I was in one of the front rows of my old high school assembly hall. At a desk on the stage sat George W Bush, wearing a world war II army cap, which made me despair. "If he's not making policy announcements in army bases for no reason at all, he's wearing an army uniform. He's like some third world dictator," I thought to myself. He was delivering a rambling, pointless speech, full of horrifying platitudes and simple-minded lies. Mischievously, I started humming "The Star-Spangled Banner", knowing that he wouldn't be able to tell who was doing it. People around me started to join in and, by the time we'd got a few lines in, everyone in the hall was humming the tune, drowning out the speech. When we got to the stirring bit ("And the rockets' red glare."), Bush threw down his speech notes and walked out.
Notes for Freudian Interpretation
The day I had this dream, I'd started to read a news report on an speech that Bush had made on Iraq, then stopped when I realised it was full of horrifying platitudes and simple-minded lies. Well, what's the point, really?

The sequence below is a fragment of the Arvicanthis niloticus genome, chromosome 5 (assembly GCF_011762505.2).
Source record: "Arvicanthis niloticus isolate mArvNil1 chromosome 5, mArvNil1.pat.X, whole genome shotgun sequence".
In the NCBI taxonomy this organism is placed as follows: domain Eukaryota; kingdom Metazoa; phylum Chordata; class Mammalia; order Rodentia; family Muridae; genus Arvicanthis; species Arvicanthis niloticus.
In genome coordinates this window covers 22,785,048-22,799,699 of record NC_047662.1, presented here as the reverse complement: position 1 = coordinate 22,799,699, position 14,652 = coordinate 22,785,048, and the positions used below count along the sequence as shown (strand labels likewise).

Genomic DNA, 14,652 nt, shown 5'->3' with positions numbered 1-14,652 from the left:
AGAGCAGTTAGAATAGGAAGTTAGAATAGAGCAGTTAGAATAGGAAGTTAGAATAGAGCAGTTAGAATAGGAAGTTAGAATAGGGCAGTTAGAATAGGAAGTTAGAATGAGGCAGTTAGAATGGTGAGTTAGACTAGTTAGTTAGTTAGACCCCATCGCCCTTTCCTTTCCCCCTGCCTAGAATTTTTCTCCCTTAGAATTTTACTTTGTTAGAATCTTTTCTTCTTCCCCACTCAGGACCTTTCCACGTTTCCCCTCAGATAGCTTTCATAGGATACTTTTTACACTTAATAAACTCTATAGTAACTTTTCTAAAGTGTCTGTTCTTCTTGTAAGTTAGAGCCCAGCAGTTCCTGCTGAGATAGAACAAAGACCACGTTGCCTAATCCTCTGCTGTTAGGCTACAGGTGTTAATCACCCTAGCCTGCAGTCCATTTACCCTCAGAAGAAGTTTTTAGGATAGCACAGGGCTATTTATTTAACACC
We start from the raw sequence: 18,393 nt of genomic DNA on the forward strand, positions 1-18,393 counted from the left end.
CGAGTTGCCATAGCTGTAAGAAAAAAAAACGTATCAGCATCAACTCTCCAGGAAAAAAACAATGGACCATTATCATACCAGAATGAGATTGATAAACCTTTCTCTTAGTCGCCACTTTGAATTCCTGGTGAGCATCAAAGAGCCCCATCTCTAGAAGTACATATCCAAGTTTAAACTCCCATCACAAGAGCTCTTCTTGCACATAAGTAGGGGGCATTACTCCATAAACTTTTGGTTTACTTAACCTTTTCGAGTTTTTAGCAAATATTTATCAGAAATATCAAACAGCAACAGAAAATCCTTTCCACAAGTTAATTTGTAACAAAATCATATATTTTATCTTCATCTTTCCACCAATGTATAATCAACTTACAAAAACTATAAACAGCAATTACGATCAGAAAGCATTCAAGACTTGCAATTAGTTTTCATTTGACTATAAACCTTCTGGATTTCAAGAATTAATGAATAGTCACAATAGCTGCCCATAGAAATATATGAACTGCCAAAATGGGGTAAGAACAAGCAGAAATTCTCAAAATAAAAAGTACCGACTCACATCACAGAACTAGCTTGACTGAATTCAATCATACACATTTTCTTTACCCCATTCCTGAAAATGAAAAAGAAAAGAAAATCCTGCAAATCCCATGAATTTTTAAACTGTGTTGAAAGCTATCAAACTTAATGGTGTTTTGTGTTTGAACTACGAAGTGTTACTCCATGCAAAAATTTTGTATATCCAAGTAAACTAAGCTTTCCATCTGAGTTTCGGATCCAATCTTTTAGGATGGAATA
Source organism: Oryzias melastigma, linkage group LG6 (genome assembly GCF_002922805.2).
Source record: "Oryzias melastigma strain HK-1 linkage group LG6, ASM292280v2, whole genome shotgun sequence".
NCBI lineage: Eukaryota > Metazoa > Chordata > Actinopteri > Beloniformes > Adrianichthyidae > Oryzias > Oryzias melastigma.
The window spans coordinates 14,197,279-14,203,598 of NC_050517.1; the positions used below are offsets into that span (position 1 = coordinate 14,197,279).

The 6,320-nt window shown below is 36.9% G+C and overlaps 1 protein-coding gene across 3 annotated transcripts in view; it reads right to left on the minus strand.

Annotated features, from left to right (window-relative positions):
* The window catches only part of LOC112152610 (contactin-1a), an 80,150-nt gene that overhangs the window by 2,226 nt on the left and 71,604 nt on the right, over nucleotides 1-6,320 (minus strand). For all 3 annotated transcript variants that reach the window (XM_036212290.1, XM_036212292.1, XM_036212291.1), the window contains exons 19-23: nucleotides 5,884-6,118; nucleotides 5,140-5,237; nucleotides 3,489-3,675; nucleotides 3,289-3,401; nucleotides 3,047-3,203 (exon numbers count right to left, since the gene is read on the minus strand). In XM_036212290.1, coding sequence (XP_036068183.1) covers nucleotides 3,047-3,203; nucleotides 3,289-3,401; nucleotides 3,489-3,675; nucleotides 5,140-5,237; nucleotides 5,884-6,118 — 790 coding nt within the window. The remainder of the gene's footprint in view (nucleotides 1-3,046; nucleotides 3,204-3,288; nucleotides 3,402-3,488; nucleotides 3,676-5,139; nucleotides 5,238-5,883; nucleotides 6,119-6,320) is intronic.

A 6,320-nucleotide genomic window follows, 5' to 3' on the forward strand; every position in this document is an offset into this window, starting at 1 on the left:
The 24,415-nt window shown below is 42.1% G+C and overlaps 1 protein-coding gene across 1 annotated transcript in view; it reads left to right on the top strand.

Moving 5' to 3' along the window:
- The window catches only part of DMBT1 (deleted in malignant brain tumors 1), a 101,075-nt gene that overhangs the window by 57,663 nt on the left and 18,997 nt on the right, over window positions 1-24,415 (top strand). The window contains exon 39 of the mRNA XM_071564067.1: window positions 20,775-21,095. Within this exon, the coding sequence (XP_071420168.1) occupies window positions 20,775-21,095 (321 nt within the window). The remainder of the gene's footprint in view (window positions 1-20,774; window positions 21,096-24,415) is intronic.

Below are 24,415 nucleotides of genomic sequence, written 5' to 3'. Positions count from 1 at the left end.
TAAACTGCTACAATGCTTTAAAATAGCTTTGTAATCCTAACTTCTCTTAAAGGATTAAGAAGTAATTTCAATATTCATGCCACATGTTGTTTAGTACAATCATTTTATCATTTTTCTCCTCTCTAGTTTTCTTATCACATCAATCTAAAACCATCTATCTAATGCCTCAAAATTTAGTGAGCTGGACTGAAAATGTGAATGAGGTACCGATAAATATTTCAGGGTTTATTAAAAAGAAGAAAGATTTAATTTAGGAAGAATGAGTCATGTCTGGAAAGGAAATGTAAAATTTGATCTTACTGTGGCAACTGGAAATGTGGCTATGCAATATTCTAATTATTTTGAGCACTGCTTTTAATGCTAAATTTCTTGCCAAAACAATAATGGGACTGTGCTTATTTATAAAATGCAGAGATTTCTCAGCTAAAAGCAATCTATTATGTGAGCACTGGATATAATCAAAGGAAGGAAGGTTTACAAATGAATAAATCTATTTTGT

I didn't ever do that thing in school where you disrupt the lesson by humming until the teacher flies into a rage and gives the whole class lines. In fact, I don't think I was ever in a class in which anyone was doing that; it's just something I've heard other people talking about. However, once, on an interminable wet and dark autumn afternoon when we had a nave and inexperienced supply teacher, Ian "Freaky" Philp pretended to have a stroke and die. That was brilliant.
This was the second of two George Bush dreams this week. The night before, I dreamed I was watching a new film by Oliver Stone in which the actor playing Bush was sitting cross-legged on the floor, lapping like a dog from a huge bowl of blood. He raised his head towards the camera, his eyes two mad white spaces staring out of the splattery gore. You can say what you like about Oliver Stone, I thought.